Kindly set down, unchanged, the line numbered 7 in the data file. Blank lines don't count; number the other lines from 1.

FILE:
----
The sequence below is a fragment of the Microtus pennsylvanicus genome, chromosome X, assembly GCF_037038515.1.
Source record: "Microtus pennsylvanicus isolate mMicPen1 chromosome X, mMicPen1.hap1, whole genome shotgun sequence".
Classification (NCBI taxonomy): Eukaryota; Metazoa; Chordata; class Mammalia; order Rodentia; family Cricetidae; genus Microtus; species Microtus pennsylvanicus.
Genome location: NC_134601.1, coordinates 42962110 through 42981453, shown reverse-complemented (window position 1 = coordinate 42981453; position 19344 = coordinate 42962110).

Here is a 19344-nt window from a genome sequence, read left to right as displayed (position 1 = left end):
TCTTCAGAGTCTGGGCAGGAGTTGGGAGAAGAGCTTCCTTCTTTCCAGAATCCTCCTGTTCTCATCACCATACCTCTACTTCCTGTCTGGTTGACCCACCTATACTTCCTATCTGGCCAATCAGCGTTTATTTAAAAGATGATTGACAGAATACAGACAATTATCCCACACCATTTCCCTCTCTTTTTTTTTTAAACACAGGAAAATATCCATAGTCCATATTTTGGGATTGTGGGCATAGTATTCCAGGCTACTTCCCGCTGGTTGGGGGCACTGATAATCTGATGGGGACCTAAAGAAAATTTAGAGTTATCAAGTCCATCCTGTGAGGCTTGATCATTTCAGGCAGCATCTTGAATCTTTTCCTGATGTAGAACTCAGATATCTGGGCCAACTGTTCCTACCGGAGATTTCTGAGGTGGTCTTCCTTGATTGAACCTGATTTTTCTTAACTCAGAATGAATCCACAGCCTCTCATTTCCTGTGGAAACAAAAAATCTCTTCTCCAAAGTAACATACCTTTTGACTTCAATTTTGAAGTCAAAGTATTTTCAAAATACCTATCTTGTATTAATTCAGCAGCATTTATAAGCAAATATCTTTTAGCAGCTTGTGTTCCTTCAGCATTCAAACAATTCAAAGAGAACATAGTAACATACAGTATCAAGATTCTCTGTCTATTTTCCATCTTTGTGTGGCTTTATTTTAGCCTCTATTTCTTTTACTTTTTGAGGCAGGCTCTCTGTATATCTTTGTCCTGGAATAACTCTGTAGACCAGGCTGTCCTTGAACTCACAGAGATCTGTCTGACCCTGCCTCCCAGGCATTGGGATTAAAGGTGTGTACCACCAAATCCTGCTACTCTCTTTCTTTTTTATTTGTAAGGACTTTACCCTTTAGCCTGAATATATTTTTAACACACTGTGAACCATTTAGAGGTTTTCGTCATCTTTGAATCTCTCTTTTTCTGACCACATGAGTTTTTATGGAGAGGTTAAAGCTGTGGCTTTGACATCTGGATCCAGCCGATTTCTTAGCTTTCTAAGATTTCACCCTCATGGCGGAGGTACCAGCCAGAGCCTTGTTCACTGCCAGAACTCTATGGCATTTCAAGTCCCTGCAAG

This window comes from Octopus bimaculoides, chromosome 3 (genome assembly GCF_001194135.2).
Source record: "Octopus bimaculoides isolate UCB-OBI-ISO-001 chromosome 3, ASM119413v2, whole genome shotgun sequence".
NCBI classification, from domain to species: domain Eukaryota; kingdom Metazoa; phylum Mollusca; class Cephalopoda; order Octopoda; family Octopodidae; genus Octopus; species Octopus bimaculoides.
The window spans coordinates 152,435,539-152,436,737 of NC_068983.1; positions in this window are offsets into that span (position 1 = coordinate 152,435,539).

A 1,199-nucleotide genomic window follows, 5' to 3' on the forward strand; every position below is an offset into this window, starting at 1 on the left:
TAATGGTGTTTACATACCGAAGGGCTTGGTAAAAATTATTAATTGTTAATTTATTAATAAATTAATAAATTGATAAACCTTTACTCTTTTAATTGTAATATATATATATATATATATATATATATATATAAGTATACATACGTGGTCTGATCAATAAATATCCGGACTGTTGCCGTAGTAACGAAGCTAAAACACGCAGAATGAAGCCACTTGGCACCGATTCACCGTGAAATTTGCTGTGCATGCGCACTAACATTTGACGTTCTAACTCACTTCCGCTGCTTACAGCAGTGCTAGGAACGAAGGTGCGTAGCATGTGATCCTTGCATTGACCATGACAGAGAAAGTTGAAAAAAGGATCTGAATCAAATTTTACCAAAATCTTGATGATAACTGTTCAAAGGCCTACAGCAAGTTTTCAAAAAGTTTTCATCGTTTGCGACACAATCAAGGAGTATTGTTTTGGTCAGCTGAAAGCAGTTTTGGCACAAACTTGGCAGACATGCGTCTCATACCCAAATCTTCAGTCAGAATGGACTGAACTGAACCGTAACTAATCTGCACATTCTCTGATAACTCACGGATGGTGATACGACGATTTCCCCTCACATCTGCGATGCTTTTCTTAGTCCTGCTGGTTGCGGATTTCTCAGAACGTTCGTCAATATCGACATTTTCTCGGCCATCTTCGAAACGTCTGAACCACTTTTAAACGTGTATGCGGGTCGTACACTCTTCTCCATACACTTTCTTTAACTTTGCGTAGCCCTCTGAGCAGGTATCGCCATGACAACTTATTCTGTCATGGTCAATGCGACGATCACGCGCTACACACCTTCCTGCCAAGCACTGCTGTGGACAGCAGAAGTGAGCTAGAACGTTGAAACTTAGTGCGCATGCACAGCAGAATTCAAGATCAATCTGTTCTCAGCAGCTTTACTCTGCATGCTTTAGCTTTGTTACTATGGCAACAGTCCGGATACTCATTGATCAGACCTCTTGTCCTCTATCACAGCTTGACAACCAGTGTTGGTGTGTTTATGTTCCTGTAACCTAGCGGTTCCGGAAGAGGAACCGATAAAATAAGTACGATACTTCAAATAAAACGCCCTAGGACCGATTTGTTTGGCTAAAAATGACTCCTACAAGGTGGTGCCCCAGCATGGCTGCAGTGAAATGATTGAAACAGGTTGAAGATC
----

This window comes from Octopus bimaculoides, chromosome 3 (genome assembly GCF_001194135.2).